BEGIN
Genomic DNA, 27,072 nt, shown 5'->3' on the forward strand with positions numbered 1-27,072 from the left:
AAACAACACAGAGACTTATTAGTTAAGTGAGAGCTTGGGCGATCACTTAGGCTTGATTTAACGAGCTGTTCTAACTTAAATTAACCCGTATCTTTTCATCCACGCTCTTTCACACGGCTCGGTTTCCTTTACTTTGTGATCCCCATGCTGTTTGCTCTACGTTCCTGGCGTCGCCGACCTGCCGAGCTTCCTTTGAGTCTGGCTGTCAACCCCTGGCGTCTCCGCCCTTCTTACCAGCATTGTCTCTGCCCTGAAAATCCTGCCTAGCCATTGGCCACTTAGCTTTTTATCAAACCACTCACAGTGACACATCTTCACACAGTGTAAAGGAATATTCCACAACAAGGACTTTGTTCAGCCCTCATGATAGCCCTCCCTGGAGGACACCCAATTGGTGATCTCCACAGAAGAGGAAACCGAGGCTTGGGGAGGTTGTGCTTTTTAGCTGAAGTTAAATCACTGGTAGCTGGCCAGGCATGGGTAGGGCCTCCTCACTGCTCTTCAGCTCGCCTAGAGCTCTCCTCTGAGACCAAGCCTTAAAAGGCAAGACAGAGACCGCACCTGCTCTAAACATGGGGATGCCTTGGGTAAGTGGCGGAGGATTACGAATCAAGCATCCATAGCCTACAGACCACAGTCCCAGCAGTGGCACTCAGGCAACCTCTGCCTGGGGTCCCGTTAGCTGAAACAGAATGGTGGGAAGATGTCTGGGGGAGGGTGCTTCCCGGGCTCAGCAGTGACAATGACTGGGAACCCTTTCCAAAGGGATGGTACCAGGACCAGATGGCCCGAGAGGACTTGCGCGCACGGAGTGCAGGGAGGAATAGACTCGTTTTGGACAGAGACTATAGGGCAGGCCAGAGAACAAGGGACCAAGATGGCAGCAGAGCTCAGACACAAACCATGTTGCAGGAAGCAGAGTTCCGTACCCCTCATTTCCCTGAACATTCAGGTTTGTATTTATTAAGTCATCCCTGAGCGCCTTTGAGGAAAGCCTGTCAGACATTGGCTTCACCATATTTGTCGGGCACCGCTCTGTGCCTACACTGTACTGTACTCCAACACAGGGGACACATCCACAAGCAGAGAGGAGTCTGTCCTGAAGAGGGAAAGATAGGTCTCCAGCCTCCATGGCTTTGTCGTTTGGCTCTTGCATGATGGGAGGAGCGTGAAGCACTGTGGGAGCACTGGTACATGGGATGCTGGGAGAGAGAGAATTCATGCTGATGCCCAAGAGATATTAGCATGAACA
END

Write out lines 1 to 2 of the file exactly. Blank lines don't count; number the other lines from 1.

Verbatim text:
Genomic DNA, 27,072 nt, shown 5'->3' on the forward strand with positions numbered 1-27,072 from the left:
AAACAACACAGAGACTTATTAGTTAAGTGAGAGCTTGGGCGATCACTTAGGCTTGATTTAACGAGCTGTTCTAACTTAAATTAACCCGTATCTTTTCATCCACGCTCTTTCACACGGCTCGGTTTCCTTTACTTTGTGATCCCCATGCTGTTTGCTCTACGTTCCTGGCGTCGCCGACCTGCCGAGCTTCCTTTGAGTCTGGCTGTCAACCCCTGGCGTCTCCGCCCTTCTTACCAGCATTGTCTCTGCCCTGAAAATCCTGCCTAGCCATTGGCCACTTAGCTTTTTATCAAACCACTCACAGTGACACATCTTCACACAGTGTAAAGGAATATTCCACAACAAGGACTTTGTTCAGCCCTCATGATAGCCCTCCCTGGAGGACACCCAATTGGTGATCTCCACAGAAGAGGAAACCGAGGCTTGGGGAGGTTGTGCTTTTTAGCTGAAGTTAAATCACTGGTAGCTGGCCAGGCATGGGTAGGGCCTCCTCACTGCTCTTCAGCTCGCCTAGAGCTCTCCTCTGAGACCAAGCCTTAAAAGGCAAGACAGAGACCGCACCTGCTCTAAACATGGGGATGCCTTGGGTAAGTGGCGGAGGATTACGAATCAAGCATCCATAGCCTACAGACCACAGTCCCAGCAGTGGCACTCAGGCAACCTCTGCCTGGGGTCCCGTTAGCTGAAACAGAATGGTGGGAAGATGTCTGGGGGAGGGTGCTTCCCGGGCTCAGCAGTGACAATGACTGGGAACCCTTTCCAAAGGGATGGTACCAGGACCAGATGGCCCGAGAGGACTTGCGCGCACGGAGTGCAGGGAGGAATAGACTCGTTTTGGACAGAGACTATAGGGCAGGCCAGAGAACAAGGGACCAAGATGGCAGCAGAGCTCAGACACAAACCATGTTGCAGGAAGCAGAGTTCCGTACCCCTCATTTCCCTGAACATTCAGGTTTGTATTTATTAAGTCATCCCTGAGCGCCTTTGAGGAAAGCCTGTCAGACATTGGCTTCACCATATTTGTCGGGCACCGCTCTGTGCCTACACTGTACTGTACTCCAACACAGGGGACACATCCACAAGCAGAGAGGAGTCTGTCCTGAAGAGGGAAAGATAGGTCTCCAGCCTCCATGGCTTTGTCGTTTGGCTCTTGCATGATGGGAGGAGCGTGAAGCACTGTGGGAGCACTGGTACATGGGATGCTGGGAGAGAGAGAATTCATGCTGATGCCCAAGAGATATTAGCATGAACA